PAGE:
Fast Company - - Innovation By Design -

WWe all re­mem­ber the face-plant that was Google Glass. Or the time when, in an in­fa­mous fit of ov­erengi­neer­ing, Google tested 41 shades of the color blue on ad links to find the most prof­itable hue. Since then, how­ever, the com­pany has been steadily refin­ing its de­sign strat­egy to get out of the way and put users first. Last year, Google’s Allo mes­sag­ing app was an hon­oree in Fast Com­pany’s In­no­va­tion by De­sign Awards. This year, the com­pany has pre­sented a slate of so­phis­ti­cated new prod­ucts—in­clud­ing a range of smart speak­ers, a globe-trotting vir­tual ex­pe­ri­ence, and a new in­ter­face for com­mu­ni­cat­ing via Morse code on smart­phones—sig­nal­ing a de­sign-first sen­si­bil­ity that has earned Google our first-ever De­sign Com­pany of the Year Award, honor­ing high-qual­ity, am­bi­tious de­sign work across an or­ga­ni­za­tion. CEO Sun­dar Pichai sat down with Fast Com­pany’s Co.de­sign editor, Suzanne Labarre, for an ex­clu­sive in­ter­view about how de­sign fits into Google’s over­all mis­sion. Ten years ago, I would not have iden­ti­fied Google as an iconic de­sign com­pany. Was there a mo­ment when you said, “We need to in­vest in de­sign”? If you go back to Google Search and the Google home page, de­sign was a big fo­cus—this no­tion of do­ing some­thing sim­ple for users that’s ac­ces­si­ble to everyone. All those el­e­ments were there. But not all prod­ucts [groups] were think­ing through the core tenets of de­sign. As com­put­ing started shift­ing with mo­bile, that gave us a good op­por­tu­nity to give a deeper frame­work for this phi­los­o­phy across all our prod­ucts. One thing that was im­por­tant for me was: Users don’t use one Google prod­uct. They may be in­ter­act­ing with many Google prod­ucts mul­ti­ple times per day. Tech­nol­ogy should be in the back­ground and should adapt to you. Maps is a good ex­am­ple. You open Maps, it’s very in­tu­itive. You un­der­stand this is what it should look like. When we built Chrome, we wanted it to be sim­ple. We al­ways had this mantra on the team: “It’s the con­tent, not the Chrome, that mat­ters.” We needed to more sys­tem­at­i­cally do this across Google. How would you de­scribe the com­pany’s de­sign strat­egy to­day? One el­e­ment is a fo­cus on the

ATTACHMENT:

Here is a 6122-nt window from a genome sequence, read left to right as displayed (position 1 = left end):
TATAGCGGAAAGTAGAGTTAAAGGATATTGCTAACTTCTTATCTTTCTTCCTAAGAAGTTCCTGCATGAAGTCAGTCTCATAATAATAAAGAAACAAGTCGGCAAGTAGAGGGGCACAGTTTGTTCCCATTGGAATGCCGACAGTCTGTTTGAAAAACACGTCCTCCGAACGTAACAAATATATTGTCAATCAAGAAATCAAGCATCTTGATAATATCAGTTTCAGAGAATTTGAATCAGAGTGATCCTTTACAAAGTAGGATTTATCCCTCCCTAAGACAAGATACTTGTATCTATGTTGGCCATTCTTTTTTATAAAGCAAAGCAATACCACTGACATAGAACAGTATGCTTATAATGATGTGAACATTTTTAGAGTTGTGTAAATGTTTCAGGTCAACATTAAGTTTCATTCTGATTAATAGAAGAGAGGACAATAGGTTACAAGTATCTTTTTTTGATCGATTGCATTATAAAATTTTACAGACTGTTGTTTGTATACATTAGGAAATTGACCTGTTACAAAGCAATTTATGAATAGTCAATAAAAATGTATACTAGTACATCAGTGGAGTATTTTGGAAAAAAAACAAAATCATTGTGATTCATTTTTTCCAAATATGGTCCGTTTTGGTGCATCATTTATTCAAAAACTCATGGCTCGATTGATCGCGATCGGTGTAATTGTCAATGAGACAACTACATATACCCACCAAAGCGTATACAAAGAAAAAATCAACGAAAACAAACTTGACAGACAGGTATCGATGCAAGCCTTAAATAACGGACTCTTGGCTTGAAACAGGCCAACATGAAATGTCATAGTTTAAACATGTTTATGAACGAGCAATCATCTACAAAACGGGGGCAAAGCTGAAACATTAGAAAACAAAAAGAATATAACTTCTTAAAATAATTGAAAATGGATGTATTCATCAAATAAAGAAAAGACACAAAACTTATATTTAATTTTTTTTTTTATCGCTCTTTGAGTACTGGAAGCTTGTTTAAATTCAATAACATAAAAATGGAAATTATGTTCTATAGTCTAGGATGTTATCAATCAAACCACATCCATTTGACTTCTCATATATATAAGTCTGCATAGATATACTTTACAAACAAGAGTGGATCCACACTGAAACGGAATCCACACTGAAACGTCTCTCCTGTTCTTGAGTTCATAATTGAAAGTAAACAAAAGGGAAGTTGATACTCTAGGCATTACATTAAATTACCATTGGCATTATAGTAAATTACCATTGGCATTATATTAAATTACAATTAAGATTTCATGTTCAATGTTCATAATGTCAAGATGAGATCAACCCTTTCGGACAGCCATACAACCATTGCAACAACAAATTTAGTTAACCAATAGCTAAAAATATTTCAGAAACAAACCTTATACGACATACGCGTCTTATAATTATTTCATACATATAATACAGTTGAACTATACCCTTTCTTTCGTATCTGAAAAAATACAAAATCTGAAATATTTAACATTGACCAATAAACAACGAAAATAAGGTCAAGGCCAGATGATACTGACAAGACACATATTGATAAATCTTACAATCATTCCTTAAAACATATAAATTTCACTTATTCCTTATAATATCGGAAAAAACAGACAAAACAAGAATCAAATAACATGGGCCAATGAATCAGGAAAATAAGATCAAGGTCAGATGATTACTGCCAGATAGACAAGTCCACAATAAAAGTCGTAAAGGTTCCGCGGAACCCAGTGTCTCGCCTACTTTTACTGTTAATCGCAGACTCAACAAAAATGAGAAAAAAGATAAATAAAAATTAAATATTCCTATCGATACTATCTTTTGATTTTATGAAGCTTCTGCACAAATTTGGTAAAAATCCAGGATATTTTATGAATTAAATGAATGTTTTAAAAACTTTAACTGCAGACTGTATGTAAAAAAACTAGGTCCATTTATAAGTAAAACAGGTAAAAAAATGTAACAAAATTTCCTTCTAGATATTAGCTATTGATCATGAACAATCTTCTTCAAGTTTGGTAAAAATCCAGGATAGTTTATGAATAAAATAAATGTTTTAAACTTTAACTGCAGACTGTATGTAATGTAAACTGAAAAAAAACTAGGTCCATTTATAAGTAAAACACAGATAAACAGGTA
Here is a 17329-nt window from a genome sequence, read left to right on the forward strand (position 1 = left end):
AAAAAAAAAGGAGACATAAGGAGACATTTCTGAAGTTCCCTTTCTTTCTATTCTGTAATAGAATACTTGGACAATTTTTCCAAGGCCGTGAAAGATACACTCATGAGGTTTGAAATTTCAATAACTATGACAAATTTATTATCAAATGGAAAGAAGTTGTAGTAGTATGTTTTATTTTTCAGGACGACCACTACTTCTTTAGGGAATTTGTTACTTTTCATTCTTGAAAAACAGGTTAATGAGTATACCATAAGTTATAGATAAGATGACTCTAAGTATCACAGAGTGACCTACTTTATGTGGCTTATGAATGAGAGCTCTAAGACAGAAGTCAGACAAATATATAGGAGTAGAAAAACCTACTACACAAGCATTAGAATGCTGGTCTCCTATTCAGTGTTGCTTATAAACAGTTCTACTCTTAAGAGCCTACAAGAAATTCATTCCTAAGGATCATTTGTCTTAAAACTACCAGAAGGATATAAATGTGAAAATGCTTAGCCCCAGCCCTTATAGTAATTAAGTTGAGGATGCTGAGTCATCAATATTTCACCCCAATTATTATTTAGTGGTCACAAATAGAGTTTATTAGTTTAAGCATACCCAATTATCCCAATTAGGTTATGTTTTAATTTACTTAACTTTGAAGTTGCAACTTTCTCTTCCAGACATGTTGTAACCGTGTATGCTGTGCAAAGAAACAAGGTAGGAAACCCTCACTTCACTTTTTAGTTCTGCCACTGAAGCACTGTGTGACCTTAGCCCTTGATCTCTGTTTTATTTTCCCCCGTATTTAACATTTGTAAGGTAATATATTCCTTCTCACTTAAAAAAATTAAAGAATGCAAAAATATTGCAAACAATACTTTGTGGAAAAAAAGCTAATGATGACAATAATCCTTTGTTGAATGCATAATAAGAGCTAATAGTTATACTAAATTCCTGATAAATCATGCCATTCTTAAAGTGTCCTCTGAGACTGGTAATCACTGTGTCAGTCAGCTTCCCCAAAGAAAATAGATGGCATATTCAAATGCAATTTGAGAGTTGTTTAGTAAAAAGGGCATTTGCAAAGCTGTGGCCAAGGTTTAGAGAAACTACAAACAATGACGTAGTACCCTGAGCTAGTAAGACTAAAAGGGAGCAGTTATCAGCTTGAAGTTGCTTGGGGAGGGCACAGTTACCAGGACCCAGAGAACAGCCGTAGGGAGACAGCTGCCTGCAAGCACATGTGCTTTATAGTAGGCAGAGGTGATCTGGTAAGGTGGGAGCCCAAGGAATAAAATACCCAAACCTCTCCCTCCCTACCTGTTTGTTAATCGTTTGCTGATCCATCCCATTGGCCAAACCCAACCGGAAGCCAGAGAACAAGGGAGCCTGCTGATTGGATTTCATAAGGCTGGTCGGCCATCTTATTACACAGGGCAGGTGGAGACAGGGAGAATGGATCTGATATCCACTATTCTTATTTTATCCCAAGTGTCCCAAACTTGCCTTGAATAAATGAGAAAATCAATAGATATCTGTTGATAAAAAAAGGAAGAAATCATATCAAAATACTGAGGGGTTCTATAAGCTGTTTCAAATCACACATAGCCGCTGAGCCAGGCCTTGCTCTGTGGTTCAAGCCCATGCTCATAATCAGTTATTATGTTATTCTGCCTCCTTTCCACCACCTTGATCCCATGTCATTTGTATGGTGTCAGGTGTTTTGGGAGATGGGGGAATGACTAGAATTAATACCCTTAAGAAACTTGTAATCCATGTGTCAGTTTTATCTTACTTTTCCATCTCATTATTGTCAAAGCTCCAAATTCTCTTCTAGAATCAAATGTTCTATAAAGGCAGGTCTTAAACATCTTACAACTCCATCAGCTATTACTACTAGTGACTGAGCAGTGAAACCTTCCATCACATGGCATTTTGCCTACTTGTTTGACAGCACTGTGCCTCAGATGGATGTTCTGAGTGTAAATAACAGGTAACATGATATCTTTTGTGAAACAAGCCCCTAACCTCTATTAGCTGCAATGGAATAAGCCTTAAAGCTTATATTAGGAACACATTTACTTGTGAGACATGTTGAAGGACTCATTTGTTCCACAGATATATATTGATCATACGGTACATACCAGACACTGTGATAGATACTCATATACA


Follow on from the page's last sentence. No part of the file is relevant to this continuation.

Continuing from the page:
user—not try­ing to call at­ten­tion to a prod­uct. It’s ap­proach­able, you feel com­fort­able in­ter­act­ing with it. If you go back to the clas­sic Google home page, you could be a No­bel lau­re­ate us­ing it or you could be in an emerg­ing mar­ket getting in­ter­net ac­cess for the first time. We want things to be in­tu­itive. What is the struc­ture of de­sign at Google? Ap­ple has a very top-down struc­ture, with Jony Ive, the vi­sion­ary, run­ning his de­sign group. Google has in­cred­i­ble de­sign­ers—ivy Ross, Matías Duarte, and more—but it doesn’t strike me as be­ing hi­er­ar­chi­cal. Google has more of a dis­trib­uted ap­proach. We have world-class de­sign­ers across key ar­eas, and the de­sign com­mu­nity is very strong. There’s align­ment around shared val­ues and ap­proaches but di­ver­sity of thought and opin­ion. Ap­ple is great at what they do. But we found this works well for us. Be­cause we are build­ing many dif­fer­ent prod­ucts glob­ally, di­ver­sity is an as­set for us. We have all kinds of peo­ple from all parts of the world, and that con­trib­utes to the strength here. A big con­ver­sa­tion in the de­sign pro­fes­sion th­ese days is around whether de­sign re­ally has a seat at the table. How does Google en­sure that de­sign­ers are em­pow­ered through­out the or­ga­ni­za­tion? When I look at our prod­ucts that I feel have been de­signed well, I can name who the key de­signer is. There is a strong voice for th­ese peo­ple. When­ever I do a re­view on any of her hard­ware prod­ucts, [head of hard­ware de­sign] Ivy Ross is in the room, and it’s clear to me that the role she’s play­ing is to make sure [there’s con­sis­tency] across a fam­ily of prod­ucts [and to show] how we’re think­ing about de­sign, what our phi­los­o­phy is. How does Google rec­on­cile the ten­sion be­tween build­ing seam­less prod­ucts that help users ac­com­plish their goals eas­ily and en­sur­ing their pri­vacy? I ac­tu­ally think they are not nec­es­sar­ily at odds with each other. Great de­sign can help af­fect pri­vacy and en­sure well-be­ing. For ex­am­ple, hush mode in An­droid—be­ing able to place your phone down [for] “do not dis­turb”—is a good ex­am­ple of that. If you go to our “My Ac­count” page, we’ve done a lot around pri­vacy set­tings for our users. Over time we can do more and more. I think things like voice give you new af­for­dances for bet­ter con­trol. Look­ing ahead, what do you think is the com­pany’s big­gest de­sign op­por­tu­nity? Com­put­ing is in the mid­dle of an ex­cit­ing trans­for­ma­tion. To­day you use a sin­glepur­pose com­puter, your lap­top, or your phone. Over time, com­put­ing will be there am­bi­ently for you, when you need it, in the con­text of your life, and in­creas­ingly it will help you with more things. What do you see as Google’s big­gest de­sign chal­lenge? Users still feel [that] getting tech­nol­ogy in their lives, set­ting it up, con­fig­ur­ing it—all of that is a has­sle. [We want] tech­nol­ogy that is su­per easy to use and is per­son­al­ized and thought­ful in a pri­va­cy­sen­si­tive way. When we built Chrome­books, a big fo­cus for us was [to al­low users to] set it up in less than a minute. There’s no time for it to boot up. Things just work. And if you give a Chrome­book to some­one else, they can just pick it up and use it. Those are hard de­sign chal­lenges that we are con­stantly work­ing on to make bet­ter. What, ul­ti­mately, do you see as Google’s de­sign legacy? That we make great de­sign more com­mon in the world. We care about the tools we pro­vide other de­vel­op­ers. For me, it’s a per­sonal pas­sion that tech­nol­ogy works for everyone— glob­ally. That not just Google, but a small devel­oper build­ing a new prod­uct, solv­ing a prob­lem for some­one, also can cre­ate great de­sign. That’s a big goal of ours. An­droid plays a big role in that. Pro­vid­ing plat­forms and tools that help peo­ple do bet­ter de­sign. I want a $100 smart­phone, or a $50 smart­phone, which we are getting ex­cited about in­creas­ingly. When we build An­droid Go phones, we want those to have the same great de­sign. De­sign shouldn’t be con­flated with higher-end.